By comparison, River Plate had a rather less eventful group stage than Boca- progressing with a game to spare following draws against Flamengo (Brazil) and Santa Fe (Venezuela) and back to back wins against the Colombian minnows Emelec. River then faced consecutive opponents from Greater Buenos Aires in the next two rounds- with strong defensive away displays, and comfortable home victories against Racing and Independiente seeing them through to the semi-finals.

If River’s run so far had been rather unremarkable, their semi-final more than made up for it. A 1-0 first leg defeat at the hands of current holders Gremio seemed to end Rivers hopes of making the final. Having never been defeated at home in the Copa Libertadores, Gremio appeared to have secured their passage to the final when they were leading 1-0 with 10 minutes to go in the second leg. However, a header from Borre in the 81st minute set up a remarkable end to the game. An intervention by VAR led to a penalty being given to River in the 86th minute (although the penalty itself was not actually taken until the 94th due to extensive protests from the Gremio players). After 14 (fourteen!) minutes of injury time, ugly scenes involving riot police escorting the referees from the pitch somewhat marred an extraordinary semi-final.

Key players from Boca and River Teams

Cristian Pavon– The Argentine has been a key player in Boca’s run to the final, with 3 goals and 5 assists- more than any other Boca or River player in the competition. The 22-year-old right winger already has 11 Argentina caps to his name and is rumoured to be of interest to some major European clubs. Pavon has just recovered from a slight injury, so it will be interesting to see how much damage he can inflict on the attack-minded River fullbacks on Saturday.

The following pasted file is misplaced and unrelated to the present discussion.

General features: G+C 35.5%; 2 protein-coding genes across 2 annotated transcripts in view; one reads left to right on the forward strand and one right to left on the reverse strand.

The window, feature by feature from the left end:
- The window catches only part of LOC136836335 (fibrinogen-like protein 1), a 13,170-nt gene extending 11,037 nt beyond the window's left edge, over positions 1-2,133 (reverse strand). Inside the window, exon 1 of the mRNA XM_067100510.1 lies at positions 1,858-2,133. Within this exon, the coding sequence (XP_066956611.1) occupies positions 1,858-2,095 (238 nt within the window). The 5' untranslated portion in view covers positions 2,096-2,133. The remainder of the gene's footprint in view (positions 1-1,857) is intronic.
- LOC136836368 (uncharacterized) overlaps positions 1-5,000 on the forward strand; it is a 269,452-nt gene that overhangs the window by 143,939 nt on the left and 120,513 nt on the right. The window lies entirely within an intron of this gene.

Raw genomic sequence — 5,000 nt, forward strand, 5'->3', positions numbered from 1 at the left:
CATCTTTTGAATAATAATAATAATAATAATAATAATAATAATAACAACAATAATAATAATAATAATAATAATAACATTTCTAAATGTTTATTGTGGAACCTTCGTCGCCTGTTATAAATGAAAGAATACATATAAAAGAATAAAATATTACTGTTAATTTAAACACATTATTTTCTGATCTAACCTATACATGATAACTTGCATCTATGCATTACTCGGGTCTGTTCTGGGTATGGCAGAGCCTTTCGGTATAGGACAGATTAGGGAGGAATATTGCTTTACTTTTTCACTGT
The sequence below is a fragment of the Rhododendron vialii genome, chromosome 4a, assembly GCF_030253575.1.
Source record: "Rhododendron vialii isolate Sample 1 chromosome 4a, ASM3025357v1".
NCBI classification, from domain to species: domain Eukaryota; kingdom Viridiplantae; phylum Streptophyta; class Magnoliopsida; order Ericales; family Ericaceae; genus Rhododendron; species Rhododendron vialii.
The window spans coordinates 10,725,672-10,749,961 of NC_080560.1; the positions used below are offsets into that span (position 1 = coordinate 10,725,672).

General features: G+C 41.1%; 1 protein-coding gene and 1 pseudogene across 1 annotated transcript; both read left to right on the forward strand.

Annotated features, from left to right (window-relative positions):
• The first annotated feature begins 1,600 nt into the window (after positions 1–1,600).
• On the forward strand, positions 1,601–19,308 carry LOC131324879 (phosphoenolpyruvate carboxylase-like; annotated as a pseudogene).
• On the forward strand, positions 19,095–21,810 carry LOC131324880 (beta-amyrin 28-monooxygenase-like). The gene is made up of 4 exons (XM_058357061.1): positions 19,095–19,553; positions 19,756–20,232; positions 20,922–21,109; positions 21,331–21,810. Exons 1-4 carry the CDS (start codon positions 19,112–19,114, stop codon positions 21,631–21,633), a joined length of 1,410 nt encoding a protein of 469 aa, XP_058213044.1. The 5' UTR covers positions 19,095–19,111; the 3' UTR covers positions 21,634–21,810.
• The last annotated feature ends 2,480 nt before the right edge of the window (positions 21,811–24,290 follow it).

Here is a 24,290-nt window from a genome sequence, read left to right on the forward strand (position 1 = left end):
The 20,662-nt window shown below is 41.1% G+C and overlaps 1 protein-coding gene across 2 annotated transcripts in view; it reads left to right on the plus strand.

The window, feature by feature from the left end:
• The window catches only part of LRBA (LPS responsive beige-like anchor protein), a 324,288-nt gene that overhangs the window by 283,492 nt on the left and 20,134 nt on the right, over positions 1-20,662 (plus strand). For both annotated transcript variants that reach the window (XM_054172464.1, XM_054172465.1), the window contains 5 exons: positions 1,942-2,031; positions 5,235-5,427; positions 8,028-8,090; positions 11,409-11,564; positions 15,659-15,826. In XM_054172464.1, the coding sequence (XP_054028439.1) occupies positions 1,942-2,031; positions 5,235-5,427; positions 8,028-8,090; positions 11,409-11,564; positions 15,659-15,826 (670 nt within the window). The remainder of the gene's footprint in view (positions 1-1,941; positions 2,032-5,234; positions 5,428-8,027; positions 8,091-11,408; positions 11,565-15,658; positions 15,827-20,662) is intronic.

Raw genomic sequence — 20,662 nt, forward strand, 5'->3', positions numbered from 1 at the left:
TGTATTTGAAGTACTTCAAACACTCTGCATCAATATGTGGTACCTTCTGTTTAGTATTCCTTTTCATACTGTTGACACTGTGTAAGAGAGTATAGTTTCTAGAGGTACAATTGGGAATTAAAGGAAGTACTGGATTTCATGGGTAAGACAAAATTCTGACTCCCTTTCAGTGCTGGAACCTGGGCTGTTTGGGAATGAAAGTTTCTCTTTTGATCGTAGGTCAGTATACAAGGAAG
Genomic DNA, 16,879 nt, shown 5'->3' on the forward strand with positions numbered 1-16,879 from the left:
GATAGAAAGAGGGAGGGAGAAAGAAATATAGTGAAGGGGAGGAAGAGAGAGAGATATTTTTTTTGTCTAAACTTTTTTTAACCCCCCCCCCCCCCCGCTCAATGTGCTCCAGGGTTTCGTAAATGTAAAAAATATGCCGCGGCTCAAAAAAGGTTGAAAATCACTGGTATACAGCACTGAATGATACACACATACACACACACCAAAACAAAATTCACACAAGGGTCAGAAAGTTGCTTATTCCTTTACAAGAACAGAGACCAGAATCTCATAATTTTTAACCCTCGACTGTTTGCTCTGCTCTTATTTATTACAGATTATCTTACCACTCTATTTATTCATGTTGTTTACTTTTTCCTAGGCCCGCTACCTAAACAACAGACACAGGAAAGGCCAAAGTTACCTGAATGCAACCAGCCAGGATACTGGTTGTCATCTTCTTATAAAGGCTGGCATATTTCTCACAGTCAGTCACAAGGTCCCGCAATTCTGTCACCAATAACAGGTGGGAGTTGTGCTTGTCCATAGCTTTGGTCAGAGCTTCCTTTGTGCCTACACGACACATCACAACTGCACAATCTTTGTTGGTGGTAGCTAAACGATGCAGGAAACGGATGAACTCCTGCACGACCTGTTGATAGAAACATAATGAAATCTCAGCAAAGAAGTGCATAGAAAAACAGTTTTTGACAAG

Wilmar Barrios– A Colombian defensive midfielder, Barrios was heavily linked with Tottenham Hotspur in the summer after some impressive displays in the World Cup. He made more interceptions and tackles than anyone else in Boca’s second leg win against Palmeiras. Barrios will be crucial in Boca’s defensive efforts, particularly in the away leg.

Juan Fernando Quintero– After making a big impression at the World Cup for Colombia, the 25-year-old appears to finally be filling his potential. After a tough spell at Porto, where he was accused of a poor attitude and being overweight, the playmaker has been key for River this season. He has created more chances than any other foreign River or Boca player this season in the competition so will be key in River’s efforts to unlock the Boca defence.

Exequiel Palacios– The 20-year-old is reportedly on his way to Real Madrid for the 2019/20 season, showing how highly rated the Argentine is. The central midfielder won his first two Argentina caps in September and his box-to-box style, as well as his passing vision and composure, will be vital for River.

The Conclusion

Both Marcelo Gallardo (River Plate manager) and Guillermo Barros Schelotto (Boca manager) know that true iconic status in Argentine football is within touching distance, as well as improved job prospects for the highly prestigious Argentina national team job. The first leg, played in Boca’s ground of La Bombonera, is expected to be a tight and tense affair- away goals do not count in the Copa Libertadores so River has no real incentive to attack. However, the second leg in River’s Monumental de Nuñez Stadium, where Argentina won its first World Cup in 1978, will be where the tie and home of the Libertadores are decided.

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Written and contributed by Liam who is currently living in Buenos Aires and studying Spanish at Vamos Spanish Academy.